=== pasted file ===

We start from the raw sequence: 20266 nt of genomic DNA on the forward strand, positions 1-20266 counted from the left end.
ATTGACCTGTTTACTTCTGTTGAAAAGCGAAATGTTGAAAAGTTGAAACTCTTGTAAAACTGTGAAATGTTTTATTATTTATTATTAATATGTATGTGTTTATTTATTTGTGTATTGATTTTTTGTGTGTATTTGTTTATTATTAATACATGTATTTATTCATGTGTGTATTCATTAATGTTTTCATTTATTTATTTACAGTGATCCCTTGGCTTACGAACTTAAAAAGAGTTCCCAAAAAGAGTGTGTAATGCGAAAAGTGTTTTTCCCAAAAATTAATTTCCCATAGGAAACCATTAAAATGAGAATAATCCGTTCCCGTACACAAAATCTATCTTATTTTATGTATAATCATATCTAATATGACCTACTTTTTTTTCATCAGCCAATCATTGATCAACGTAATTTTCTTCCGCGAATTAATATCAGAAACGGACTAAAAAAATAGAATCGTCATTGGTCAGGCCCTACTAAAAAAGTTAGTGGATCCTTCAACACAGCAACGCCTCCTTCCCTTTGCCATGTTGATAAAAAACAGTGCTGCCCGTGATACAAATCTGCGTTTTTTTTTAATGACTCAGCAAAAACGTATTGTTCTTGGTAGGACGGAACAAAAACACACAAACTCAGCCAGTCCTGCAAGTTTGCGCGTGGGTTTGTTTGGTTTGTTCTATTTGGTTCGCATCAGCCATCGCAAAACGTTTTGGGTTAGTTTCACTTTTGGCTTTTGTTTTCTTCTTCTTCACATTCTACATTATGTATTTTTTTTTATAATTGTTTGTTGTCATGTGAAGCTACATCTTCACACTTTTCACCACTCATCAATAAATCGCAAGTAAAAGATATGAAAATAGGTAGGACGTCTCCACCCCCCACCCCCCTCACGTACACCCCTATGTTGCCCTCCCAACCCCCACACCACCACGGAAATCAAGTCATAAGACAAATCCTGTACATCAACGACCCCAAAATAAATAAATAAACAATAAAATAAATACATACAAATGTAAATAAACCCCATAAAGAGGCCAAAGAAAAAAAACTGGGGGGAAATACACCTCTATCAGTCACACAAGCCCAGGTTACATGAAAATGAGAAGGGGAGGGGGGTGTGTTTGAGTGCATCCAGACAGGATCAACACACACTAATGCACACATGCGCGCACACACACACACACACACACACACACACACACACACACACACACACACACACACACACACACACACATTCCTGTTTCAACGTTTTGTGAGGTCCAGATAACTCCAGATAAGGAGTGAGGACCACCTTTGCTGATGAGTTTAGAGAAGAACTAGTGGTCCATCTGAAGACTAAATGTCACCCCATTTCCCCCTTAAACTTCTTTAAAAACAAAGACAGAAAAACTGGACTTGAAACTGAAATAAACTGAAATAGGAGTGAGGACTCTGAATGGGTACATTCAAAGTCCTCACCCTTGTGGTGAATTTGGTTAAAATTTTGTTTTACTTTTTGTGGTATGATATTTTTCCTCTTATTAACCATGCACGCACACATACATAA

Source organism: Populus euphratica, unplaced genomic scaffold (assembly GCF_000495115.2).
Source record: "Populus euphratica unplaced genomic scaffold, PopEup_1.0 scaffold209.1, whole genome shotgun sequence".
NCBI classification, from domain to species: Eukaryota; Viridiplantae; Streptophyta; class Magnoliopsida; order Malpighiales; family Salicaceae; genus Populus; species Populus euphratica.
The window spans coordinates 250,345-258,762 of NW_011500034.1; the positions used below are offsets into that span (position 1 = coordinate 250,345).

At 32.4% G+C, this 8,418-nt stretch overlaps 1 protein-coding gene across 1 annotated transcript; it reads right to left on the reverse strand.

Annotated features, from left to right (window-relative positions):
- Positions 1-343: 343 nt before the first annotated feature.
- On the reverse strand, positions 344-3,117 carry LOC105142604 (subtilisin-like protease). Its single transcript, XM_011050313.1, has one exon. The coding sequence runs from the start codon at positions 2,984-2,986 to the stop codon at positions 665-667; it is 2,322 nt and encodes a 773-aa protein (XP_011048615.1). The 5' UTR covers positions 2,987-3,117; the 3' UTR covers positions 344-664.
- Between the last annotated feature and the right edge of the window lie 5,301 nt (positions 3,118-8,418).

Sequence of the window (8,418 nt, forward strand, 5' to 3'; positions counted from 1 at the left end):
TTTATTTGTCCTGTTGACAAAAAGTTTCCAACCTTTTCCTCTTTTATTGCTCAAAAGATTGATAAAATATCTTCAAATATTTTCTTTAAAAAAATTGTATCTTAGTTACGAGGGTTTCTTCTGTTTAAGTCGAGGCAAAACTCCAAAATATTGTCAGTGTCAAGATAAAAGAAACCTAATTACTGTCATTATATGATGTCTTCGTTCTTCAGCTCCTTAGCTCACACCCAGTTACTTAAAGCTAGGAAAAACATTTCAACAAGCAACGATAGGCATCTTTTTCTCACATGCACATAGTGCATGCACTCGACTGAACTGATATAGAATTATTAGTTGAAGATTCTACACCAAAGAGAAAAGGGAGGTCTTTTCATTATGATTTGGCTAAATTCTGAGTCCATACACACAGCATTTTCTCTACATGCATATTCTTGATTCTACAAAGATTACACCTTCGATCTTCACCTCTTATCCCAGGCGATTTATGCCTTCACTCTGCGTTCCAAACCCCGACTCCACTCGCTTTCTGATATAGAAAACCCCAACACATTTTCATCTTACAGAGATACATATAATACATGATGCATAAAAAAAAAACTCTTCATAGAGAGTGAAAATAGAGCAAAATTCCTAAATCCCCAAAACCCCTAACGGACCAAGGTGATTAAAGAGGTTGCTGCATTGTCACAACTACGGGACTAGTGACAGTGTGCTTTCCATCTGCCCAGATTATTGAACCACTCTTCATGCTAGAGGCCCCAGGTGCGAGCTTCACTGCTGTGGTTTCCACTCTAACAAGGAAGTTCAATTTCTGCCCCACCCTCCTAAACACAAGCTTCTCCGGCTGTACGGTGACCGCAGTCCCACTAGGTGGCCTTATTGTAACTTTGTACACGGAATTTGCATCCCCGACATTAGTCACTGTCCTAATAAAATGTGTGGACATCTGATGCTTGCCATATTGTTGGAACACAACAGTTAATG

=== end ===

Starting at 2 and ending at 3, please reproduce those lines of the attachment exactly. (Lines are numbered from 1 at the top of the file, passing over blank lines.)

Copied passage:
ATTGACCTGTTTACTTCTGTTGAAAAGCGAAATGTTGAAAAGTTGAAACTCTTGTAAAACTGTGAAATGTTTTATTATTTATTATTAATATGTATGTGTTTATTTATTTGTGTATTGATTTTTTGTGTGTATTTGTTTATTATTAATACATGTATTTATTCATGTGTGTATTCATTAATGTTTTCATTTATTTATTTACAGTGATCCCTTGGCTTACGAACTTAAAAAGAGTTCCCAAAAAGAGTGTGTAATGCGAAAAGTGTTTTTCCCAAAAATTAATTTCCCATAGGAAACCATTAAAATGAGAATAATCCGTTCCCGTACACAAAATCTATCTTATTTTATGTATAATCATATCTAATATGACCTACTTTTTTTTCATCAGCCAATCATTGATCAACGTAATTTTCTTCCGCGAATTAATATCAGAAACGGACTAAAAAAATAGAATCGTCATTGGTCAGGCCCTACTAAAAAAGTTAGTGGATCCTTCAACACAGCAACGCCTCCTTCCCTTTGCCATGTTGATAAAAAACAGTGCTGCCCGTGATACAAATCTGCGTTTTTTTTTAATGACTCAGCAAAAACGTATTGTTCTTGGTAGGACGGAACAAAAACACACAAACTCAGCCAGTCCTGCAAGTTTGCGCGTGGGTTTGTTTGGTTTGTTCTATTTGGTTCGCATCAGCCATCGCAAAACGTTTTGGGTTAGTTTCACTTTTGGCTTTTGTTTTCTTCTTCTTCACATTCTACATTATGTATTTTTTTTTATAATTGTTTGTTGTCATGTGAAGCTACATCTTCACACTTTTCACCACTCATCAATAAATCGCAAGTAAAAGATATGAAAATAGGTAGGACGTCTCCACCCCCCACCCCCCTCACGTACACCCCTATGTTGCCCTCCCAACCCCCACACCACCACGGAAATCAAGTCATAAGACAAATCCTGTACATCAACGACCCCAAAATAAATAAATAAACAATAAAATAAATACATACAAATGTAAATAAACCCCATAAAGAGGCCAAAGAAAAAAAACTGGGGGGAAATACACCTCTATCAGTCACACAAGCCCAGGTTACATGAAAATGAGAAGGGGAGGGGGGTGTGTTTGAGTGCATCCAGACAGGATCAACACACACTAATGCACACATGCGCGCACACACACACACACACACACACACACACACACACACACACACACACACACACACACACACACACACATTCCTGTTTCAACGTTTTGTGAGGTCCAGATAACTCCAGATAAGGAGTGAGGACCACCTTTGCTGATGAGTTTAGAGAAGAACTAGTGGTCCATCTGAAGACTAAATGTCACCCCATTTCCCCCTTAAACTTCTTTAAAAACAAAGACAGAAAAACTGGACTTGAAACTGAAATAAACTGAAATAGGAGTGAGGACTCTGAATGGGTACATTCAAAGTCCTCACCCTTGTGGTGAATTTGGTTAAAATTTTGTTTTACTTTTTGTGGTATGATATTTTTCCTCTTATTAACCATGCACGCACACATACATAA

Source organism: Populus euphratica, unplaced genomic scaffold (assembly GCF_000495115.2).